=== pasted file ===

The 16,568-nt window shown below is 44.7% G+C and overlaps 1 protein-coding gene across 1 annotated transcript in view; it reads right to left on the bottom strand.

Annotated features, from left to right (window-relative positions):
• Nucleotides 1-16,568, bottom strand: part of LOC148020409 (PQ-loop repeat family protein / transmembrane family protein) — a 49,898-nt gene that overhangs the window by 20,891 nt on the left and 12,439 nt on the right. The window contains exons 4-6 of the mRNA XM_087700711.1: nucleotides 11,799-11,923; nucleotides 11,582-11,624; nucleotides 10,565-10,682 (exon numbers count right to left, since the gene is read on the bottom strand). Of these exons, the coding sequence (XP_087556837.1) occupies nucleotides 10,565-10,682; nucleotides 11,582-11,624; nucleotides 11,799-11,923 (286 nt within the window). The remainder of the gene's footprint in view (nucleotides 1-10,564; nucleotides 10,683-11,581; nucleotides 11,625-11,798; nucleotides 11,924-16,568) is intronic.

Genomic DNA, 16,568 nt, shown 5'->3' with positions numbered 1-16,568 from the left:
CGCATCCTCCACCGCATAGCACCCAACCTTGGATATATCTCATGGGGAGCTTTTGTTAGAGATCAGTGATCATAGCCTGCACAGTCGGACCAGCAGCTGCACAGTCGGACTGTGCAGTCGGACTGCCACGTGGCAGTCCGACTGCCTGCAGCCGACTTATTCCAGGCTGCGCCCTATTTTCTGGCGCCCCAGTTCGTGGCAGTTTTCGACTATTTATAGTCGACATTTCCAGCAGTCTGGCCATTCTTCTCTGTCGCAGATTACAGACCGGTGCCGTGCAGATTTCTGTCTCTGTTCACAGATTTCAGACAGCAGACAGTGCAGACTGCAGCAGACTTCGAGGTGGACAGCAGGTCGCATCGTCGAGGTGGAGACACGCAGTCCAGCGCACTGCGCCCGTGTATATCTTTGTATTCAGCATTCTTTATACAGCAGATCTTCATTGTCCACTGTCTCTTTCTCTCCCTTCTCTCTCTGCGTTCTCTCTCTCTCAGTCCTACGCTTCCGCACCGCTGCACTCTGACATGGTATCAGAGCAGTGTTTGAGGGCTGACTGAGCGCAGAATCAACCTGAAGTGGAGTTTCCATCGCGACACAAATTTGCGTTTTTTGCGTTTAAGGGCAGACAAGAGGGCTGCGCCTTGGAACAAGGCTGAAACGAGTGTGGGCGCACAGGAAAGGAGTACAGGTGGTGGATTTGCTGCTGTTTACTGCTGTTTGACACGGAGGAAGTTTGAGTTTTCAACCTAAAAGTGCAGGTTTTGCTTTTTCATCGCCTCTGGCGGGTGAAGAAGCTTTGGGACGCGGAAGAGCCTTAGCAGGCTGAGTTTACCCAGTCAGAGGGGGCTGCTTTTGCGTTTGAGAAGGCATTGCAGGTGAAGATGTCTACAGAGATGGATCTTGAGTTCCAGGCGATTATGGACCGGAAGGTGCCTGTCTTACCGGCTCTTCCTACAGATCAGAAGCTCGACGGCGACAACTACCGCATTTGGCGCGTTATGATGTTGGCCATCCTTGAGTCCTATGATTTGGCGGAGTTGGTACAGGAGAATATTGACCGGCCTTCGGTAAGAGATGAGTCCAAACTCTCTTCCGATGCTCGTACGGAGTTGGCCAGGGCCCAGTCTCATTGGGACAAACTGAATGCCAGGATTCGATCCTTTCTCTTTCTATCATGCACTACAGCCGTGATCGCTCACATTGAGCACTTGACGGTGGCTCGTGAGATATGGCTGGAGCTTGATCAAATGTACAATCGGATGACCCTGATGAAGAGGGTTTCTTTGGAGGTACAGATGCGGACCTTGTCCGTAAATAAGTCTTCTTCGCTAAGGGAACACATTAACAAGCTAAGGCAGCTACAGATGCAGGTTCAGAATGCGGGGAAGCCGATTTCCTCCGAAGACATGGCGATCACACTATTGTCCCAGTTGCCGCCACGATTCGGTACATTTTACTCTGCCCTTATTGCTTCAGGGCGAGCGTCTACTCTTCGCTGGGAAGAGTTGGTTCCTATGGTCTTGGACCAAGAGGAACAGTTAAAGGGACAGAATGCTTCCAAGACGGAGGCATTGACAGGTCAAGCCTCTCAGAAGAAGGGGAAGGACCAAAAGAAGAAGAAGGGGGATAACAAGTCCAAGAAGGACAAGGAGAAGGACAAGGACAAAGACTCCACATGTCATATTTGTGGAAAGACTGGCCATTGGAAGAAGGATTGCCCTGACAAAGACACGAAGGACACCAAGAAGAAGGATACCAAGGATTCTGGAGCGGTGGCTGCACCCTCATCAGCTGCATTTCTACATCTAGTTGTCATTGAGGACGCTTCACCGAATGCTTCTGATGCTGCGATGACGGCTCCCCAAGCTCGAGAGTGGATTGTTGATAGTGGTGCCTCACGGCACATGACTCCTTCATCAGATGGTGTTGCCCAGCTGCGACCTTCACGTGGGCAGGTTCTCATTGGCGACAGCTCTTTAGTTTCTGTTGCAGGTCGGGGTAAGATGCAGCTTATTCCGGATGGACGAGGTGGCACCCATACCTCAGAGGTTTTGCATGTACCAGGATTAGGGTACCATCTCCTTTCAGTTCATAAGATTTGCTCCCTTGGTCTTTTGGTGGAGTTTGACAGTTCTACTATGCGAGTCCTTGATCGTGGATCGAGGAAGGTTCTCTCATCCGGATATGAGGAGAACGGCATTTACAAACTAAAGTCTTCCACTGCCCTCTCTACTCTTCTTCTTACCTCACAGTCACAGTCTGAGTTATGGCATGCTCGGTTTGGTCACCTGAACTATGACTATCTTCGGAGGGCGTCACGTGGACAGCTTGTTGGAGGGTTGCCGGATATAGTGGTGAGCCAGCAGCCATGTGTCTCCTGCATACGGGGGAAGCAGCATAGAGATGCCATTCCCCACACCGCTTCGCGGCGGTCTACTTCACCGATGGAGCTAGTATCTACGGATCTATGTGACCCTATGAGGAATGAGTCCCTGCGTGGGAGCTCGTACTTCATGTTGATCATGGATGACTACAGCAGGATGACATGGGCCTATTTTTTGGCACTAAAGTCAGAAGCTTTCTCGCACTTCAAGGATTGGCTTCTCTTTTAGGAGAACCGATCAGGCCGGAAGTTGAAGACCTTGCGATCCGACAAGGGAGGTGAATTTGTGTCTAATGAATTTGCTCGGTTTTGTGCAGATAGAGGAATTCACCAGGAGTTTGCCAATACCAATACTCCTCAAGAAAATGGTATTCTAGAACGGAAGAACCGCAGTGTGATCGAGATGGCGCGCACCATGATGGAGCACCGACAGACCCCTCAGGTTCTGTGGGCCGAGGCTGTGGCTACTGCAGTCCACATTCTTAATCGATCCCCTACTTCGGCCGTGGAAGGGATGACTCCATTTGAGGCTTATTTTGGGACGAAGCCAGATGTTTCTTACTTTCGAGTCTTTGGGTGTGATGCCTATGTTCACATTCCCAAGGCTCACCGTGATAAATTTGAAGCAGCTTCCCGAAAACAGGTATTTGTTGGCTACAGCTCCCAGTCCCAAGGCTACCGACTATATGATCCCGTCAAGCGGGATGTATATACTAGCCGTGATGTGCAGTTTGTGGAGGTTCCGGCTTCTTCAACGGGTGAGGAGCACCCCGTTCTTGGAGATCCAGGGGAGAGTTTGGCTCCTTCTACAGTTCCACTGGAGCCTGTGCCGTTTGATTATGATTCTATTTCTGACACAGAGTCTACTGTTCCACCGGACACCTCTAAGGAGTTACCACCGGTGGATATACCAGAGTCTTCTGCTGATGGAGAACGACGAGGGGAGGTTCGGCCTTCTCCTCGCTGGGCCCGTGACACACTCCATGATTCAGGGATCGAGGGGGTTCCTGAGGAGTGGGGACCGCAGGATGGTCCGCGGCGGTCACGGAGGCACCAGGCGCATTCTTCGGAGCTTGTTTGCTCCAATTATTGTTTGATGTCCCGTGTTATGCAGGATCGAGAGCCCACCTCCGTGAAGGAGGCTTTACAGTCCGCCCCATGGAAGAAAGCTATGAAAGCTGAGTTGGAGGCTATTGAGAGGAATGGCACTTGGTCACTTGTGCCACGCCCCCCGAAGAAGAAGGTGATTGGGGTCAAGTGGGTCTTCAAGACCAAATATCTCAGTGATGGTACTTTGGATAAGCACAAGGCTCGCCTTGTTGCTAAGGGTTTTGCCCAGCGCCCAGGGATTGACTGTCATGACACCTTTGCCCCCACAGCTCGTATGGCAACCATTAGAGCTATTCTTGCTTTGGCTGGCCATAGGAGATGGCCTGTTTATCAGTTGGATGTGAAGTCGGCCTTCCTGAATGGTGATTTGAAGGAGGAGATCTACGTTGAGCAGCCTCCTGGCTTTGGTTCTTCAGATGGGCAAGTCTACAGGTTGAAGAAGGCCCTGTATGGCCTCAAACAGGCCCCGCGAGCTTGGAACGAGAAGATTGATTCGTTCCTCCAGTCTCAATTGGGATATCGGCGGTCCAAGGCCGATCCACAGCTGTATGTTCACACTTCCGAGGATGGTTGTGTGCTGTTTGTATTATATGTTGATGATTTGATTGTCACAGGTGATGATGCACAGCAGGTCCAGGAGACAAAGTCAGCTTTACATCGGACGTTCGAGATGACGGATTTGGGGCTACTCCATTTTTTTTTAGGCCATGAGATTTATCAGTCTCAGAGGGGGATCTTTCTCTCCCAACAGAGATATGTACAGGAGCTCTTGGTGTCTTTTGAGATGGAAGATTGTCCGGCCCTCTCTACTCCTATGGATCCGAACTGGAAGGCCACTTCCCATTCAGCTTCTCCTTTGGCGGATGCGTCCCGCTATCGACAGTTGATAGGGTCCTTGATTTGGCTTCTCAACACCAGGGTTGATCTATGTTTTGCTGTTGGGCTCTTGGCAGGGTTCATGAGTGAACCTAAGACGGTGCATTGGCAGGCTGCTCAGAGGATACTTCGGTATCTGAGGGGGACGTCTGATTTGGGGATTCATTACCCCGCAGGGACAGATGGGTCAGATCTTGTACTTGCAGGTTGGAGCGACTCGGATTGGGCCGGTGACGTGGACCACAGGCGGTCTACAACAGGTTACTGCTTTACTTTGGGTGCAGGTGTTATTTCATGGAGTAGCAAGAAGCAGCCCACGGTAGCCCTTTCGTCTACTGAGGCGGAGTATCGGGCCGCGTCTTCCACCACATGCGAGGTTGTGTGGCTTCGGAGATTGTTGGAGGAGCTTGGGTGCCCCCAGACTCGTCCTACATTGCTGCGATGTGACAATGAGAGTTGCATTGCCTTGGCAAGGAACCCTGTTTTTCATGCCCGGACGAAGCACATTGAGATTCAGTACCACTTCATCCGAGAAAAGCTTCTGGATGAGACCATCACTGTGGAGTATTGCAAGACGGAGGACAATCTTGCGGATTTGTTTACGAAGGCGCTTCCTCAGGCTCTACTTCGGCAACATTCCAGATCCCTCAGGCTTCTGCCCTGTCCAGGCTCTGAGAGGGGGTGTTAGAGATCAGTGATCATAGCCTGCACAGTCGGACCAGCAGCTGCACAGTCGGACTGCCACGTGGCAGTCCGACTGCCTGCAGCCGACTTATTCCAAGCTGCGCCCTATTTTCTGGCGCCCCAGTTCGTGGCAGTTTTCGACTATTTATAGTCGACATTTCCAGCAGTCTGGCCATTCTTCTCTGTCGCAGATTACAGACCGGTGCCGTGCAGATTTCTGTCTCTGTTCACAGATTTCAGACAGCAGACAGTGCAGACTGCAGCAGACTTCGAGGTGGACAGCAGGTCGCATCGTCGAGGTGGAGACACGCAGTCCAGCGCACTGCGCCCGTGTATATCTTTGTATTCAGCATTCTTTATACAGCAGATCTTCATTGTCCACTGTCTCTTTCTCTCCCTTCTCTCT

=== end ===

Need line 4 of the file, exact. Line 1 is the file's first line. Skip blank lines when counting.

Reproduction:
Genomic DNA, 16,568 nt, shown 5'->3' with positions numbered 1-16,568 from the left: